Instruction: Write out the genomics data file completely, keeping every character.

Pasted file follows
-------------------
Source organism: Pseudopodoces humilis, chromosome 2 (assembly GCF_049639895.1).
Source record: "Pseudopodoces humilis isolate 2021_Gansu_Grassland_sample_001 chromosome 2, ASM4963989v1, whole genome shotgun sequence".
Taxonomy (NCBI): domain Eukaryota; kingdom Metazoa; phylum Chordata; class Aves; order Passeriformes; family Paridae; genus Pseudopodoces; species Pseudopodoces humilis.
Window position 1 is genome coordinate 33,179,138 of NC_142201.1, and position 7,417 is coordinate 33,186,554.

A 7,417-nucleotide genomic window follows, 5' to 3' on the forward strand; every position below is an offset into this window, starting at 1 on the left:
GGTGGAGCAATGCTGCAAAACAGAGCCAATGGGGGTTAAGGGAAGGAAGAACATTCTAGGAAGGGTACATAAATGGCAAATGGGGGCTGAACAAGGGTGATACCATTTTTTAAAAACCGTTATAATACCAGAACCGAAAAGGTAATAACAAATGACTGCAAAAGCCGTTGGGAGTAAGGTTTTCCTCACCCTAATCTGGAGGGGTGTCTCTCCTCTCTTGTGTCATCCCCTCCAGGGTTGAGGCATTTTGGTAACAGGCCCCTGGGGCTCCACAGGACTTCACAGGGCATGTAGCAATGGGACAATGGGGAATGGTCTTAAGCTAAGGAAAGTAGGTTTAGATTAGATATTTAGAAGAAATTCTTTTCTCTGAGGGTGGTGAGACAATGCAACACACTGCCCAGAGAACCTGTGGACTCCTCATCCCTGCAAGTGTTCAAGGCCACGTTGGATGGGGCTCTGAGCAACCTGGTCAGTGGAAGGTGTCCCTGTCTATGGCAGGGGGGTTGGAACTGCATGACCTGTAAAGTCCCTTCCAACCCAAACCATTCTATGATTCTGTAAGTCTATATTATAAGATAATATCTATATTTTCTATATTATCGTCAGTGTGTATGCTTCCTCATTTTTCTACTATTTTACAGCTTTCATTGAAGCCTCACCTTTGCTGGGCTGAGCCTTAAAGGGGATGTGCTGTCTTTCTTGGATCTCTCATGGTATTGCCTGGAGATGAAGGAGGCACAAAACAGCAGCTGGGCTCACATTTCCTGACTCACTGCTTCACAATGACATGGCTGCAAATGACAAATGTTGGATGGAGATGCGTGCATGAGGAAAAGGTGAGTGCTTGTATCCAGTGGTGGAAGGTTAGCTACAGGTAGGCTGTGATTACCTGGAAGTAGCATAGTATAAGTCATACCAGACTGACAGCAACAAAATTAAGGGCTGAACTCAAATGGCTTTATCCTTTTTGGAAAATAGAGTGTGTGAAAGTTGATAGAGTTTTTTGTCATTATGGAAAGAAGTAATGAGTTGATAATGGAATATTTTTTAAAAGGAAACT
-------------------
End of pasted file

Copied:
Source organism: Pseudopodoces humilis, chromosome 2 (assembly GCF_049639895.1).
Source record: "Pseudopodoces humilis isolate 2021_Gansu_Grassland_sample_001 chromosome 2, ASM4963989v1, whole genome shotgun sequence".
Taxonomy (NCBI): domain Eukaryota; kingdom Metazoa; phylum Chordata; class Aves; order Passeriformes; family Paridae; genus Pseudopodoces; species Pseudopodoces humilis.
Window position 1 is genome coordinate 33,179,138 of NC_142201.1, and position 7,417 is coordinate 33,186,554.

A 7,417-nucleotide genomic window follows, 5' to 3' on the forward strand; every position below is an offset into this window, starting at 1 on the left:
GGTGGAGCAATGCTGCAAAACAGAGCCAATGGGGGTTAAGGGAAGGAAGAACATTCTAGGAAGGGTACATAAATGGCAAATGGGGGCTGAACAAGGGTGATACCATTTTTTAAAAACCGTTATAATACCAGAACCGAAAAGGTAATAACAAATGACTGCAAAAGCCGTTGGGAGTAAGGTTTTCCTCACCCTAATCTGGAGGGGTGTCTCTCCTCTCTTGTGTCATCCCCTCCAGGGTTGAGGCATTTTGGTAACAGGCCCCTGGGGCTCCACAGGACTTCACAGGGCATGTAGCAATGGGACAATGGGGAATGGTCTTAAGCTAAGGAAAGTAGGTTTAGATTAGATATTTAGAAGAAATTCTTTTCTCTGAGGGTGGTGAGACAATGCAACACACTGCCCAGAGAACCTGTGGACTCCTCATCCCTGCAAGTGTTCAAGGCCACGTTGGATGGGGCTCTGAGCAACCTGGTCAGTGGAAGGTGTCCCTGTCTATGGCAGGGGGGTTGGAACTGCATGACCTGTAAAGTCCCTTCCAACCCAAACCATTCTATGATTCTGTAAGTCTATATTATAAGATAATATCTATATTTTCTATATTATCGTCAGTGTGTATGCTTCCTCATTTTTCTACTATTTTACAGCTTTCATTGAAGCCTCACCTTTGCTGGGCTGAGCCTTAAAGGGGATGTGCTGTCTTTCTTGGATCTCTCATGGTATTGCCTGGAGATGAAGGAGGCACAAAACAGCAGCTGGGCTCACATTTCCTGACTCACTGCTTCACAATGACATGGCTGCAAATGACAAATGTTGGATGGAGATGCGTGCATGAGGAAAAGGTGAGTGCTTGTATCCAGTGGTGGAAGGTTAGCTACAGGTAGGCTGTGATTACCTGGAAGTAGCATAGTATAAGTCATACCAGACTGACAGCAACAAAATTAAGGGCTGAACTCAAATGGCTTTATCCTTTTTGGAAAATAGAGTGTGTGAAAGTTGATAGAGTTTTTTGTCATTATGGAAAGAAGTAATGAGTTGATAATGGAATATTTTTTAAAAGGAAACT